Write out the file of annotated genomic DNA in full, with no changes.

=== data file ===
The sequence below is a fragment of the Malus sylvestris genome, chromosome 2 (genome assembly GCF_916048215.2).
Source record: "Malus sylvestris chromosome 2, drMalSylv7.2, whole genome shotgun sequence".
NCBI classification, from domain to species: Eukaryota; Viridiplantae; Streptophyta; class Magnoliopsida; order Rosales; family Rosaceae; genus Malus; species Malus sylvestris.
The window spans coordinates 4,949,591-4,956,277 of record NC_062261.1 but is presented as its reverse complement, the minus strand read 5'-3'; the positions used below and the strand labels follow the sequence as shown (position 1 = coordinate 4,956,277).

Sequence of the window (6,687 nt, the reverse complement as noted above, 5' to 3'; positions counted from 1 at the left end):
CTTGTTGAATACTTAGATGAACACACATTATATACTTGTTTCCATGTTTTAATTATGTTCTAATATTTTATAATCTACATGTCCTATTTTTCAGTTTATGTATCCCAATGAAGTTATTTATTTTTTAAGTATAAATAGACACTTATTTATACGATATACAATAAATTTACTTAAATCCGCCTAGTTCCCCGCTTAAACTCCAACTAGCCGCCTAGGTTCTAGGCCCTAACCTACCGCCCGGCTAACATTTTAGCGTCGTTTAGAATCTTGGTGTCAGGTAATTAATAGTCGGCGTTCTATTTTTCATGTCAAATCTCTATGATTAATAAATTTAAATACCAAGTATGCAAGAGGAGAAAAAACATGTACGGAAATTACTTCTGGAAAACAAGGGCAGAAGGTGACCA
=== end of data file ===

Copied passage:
The sequence below is a fragment of the Malus sylvestris genome, chromosome 2 (genome assembly GCF_916048215.2).
Source record: "Malus sylvestris chromosome 2, drMalSylv7.2, whole genome shotgun sequence".
NCBI classification, from domain to species: Eukaryota; Viridiplantae; Streptophyta; class Magnoliopsida; order Rosales; family Rosaceae; genus Malus; species Malus sylvestris.
The window spans coordinates 4,949,591-4,956,277 of record NC_062261.1 but is presented as its reverse complement, the minus strand read 5'-3'; the positions used below and the strand labels follow the sequence as shown (position 1 = coordinate 4,956,277).

Sequence of the window (6,687 nt, the reverse complement as noted above, 5' to 3'; positions counted from 1 at the left end):
CTTGTTGAATACTTAGATGAACACACATTATATACTTGTTTCCATGTTTTAATTATGTTCTAATATTTTATAATCTACATGTCCTATTTTTCAGTTTATGTATCCCAATGAAGTTATTTATTTTTTAAGTATAAATAGACACTTATTTATACGATATACAATAAATTTACTTAAATCCGCCTAGTTCCCCGCTTAAACTCCAACTAGCCGCCTAGGTTCTAGGCCCTAACCTACCGCCCGGCTAACATTTTAGCGTCGTTTAGAATCTTGGTGTCAGGTAATTAATAGTCGGCGTTCTATTTTTCATGTCAAATCTCTATGATTAATAAATTTAAATACCAAGTATGCAAGAGGAGAAAAAACATGTACGGAAATTACTTCTGGAAAACAAGGGCAGAAGGTGACCA